Washteaw County is underlain by glacial deposits that range in thickness from about 50 feet to about 450 feet. Underlying the glacial deposits are sedimentary rocks of Mississippian and Devonian age. The youngest of these rocks are the sandstones of the Marshall Formation in the western part of the county; the oldest are the limestones of the Detroit River Group in the southeast corner.
Sand and gravel deposits in some places in the county may yield more than 500 gallons per minute of water. Approximately 50 percent of the wells tapping the Marshall Formation, the most reliable bedrock aquifer, can yield as much as 60 gallons per minute.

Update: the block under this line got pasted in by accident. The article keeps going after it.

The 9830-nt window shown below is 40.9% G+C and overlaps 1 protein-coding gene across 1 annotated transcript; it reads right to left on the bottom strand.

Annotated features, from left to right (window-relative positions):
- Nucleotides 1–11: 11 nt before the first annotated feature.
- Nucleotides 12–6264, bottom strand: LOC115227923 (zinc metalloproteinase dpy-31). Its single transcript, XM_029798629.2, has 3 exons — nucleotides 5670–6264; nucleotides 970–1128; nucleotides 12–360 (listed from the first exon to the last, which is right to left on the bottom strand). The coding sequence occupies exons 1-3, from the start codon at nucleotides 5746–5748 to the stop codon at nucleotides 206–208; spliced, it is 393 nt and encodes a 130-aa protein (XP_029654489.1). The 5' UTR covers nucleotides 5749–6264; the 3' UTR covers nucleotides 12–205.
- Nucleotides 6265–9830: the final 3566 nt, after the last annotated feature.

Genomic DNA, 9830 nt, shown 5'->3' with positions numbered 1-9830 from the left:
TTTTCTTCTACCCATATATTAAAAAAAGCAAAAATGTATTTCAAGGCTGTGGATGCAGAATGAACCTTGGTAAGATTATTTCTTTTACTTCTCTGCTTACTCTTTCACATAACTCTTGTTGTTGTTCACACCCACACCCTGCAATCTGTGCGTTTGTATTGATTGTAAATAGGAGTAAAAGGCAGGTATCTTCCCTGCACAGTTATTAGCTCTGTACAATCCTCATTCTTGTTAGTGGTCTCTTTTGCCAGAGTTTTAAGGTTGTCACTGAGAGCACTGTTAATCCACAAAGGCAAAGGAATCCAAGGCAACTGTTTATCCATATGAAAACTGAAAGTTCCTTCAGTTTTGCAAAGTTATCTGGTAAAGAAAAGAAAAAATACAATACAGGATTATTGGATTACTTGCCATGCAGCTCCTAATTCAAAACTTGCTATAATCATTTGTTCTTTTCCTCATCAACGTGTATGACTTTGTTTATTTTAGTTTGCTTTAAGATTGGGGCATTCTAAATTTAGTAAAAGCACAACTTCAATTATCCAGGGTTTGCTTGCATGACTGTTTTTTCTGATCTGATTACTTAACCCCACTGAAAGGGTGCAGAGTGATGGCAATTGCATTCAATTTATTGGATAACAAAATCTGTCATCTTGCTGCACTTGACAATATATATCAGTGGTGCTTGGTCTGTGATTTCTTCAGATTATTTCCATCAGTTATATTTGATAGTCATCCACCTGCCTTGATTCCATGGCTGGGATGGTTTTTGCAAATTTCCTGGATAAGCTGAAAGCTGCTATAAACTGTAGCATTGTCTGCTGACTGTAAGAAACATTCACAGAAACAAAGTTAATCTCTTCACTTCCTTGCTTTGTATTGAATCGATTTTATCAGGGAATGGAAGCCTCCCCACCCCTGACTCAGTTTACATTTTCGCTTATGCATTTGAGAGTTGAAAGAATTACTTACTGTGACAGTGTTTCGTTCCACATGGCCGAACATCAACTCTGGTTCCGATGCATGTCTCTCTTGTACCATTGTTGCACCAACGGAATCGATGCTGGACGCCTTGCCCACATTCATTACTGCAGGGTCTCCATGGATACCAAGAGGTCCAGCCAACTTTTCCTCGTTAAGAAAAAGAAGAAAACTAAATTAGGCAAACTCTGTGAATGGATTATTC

Washtenaw County has sand and gravel deposits that are more than 50 feet thick. The deposits are mined in several areas and are of economic importance. In addition, there may be potential for peat production in the western part of the county and for clay production in the eastern part.
|Publication Subtype||USGS Unnumbered Series|
|Title||Geology and hydrology for environmental planning in Washtenaw County, Michigan|
|Series title||Open-File Report|
|Publisher||U.S. Geological Survey|
|Publisher location||Lansing, MI|
|Contributing office(s)||Michigan Water Science Center|
|Description||iv, 23 p.|
|Google Analytics Metrics||Metrics page|